Eldorado Peak - Northeast Face, March 2005
Faced with a virtually non-existent sub-alpine snowpack and surprised by more unusually clear and dry weather during the months of February and March in 2005, I felt it was time to check out how the higher elevation snowpack was faring. Somehow I decided that Dorado Needle's Northwest Ridge, with its two or thee pitches of low to mid-fifth class rock, would be the ideal venue for this so-called study in "snow science." I scared up a couple willing souls - Tom Sjolseth and Jerry Sanchez (not the Tom and Jerry of cartoon fame), to join me on my silly quest. Jerry also opted to bring skis, and suffered the heavy pack on the approach to our Eldorado - Roush divide camp, arriving for once in 3rd place. Unlike my previous visit in April 2004, there was absolutely no trace of snow until the tree-less upper-basin. How depressing! Another party was digging out a tent platform just below us on the divide when we arrived. We chatted briefly - I think they were gunning for Eldorado or Klawatti.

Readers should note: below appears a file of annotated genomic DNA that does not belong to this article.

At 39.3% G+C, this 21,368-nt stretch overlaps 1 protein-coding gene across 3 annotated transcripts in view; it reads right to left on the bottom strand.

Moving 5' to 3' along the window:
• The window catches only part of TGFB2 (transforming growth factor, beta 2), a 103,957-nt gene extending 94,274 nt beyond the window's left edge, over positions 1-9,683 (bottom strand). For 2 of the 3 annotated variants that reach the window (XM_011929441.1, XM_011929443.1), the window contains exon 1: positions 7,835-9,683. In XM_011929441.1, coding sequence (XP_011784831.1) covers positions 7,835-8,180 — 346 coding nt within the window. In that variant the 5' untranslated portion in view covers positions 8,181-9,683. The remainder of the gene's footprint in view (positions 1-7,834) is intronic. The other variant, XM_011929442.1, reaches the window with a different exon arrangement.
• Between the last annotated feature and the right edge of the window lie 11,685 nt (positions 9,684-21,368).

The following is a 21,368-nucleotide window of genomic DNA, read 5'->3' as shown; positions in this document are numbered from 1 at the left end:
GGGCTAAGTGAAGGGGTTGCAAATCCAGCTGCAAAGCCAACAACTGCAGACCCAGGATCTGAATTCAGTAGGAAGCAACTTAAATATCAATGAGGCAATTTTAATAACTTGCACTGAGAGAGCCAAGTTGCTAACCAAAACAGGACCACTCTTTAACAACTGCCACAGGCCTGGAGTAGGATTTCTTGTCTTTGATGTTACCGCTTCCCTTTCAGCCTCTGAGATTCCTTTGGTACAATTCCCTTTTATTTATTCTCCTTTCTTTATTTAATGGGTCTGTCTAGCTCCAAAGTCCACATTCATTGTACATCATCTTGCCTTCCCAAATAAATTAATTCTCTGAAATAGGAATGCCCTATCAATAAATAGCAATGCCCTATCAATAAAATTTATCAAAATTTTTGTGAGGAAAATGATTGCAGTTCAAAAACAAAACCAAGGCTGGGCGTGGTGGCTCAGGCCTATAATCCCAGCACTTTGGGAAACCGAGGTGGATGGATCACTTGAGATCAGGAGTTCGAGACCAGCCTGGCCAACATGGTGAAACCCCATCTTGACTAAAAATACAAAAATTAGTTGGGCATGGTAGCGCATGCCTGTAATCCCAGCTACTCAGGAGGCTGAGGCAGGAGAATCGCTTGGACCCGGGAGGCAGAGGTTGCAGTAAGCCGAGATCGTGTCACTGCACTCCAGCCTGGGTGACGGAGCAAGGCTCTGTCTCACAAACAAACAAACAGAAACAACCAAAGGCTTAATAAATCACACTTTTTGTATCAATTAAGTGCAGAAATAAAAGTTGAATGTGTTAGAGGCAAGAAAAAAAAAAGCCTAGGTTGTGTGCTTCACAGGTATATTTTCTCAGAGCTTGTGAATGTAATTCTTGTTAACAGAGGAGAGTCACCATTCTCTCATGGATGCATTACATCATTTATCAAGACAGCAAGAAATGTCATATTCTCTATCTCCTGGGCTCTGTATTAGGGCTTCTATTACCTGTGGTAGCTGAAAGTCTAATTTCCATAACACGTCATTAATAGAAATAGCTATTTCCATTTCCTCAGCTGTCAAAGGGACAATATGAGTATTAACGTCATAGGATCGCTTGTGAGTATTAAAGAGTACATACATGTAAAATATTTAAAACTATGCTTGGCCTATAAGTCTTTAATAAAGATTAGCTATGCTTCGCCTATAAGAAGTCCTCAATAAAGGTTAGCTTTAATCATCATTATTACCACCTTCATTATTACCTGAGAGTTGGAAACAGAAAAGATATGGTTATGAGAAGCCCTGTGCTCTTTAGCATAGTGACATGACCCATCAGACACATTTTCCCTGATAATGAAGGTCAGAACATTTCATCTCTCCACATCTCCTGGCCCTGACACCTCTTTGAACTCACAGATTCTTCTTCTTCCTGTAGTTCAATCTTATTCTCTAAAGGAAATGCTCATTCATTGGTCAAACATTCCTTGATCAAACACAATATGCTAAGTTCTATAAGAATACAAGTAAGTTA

We ate dinner, and with only a faint glow of the setting sun on the horizon witnessed an incredibly HUGE meteor streak across the western sky. It was a large, green fireball that was visible for about 5 or more seconds before dropping behind some distant ridge. I instinctively braced myself for the impact, which of course never came. Relieved that the World wasn't about to end, we settled into our bivies for the night. With my earplugs in, I slept soundly. Tom however had to endure a night of Jerry's loud snoring and noxious emissions and by morning had coined an appropriate name for Mr. Sanchez - El Diablo! (more...)
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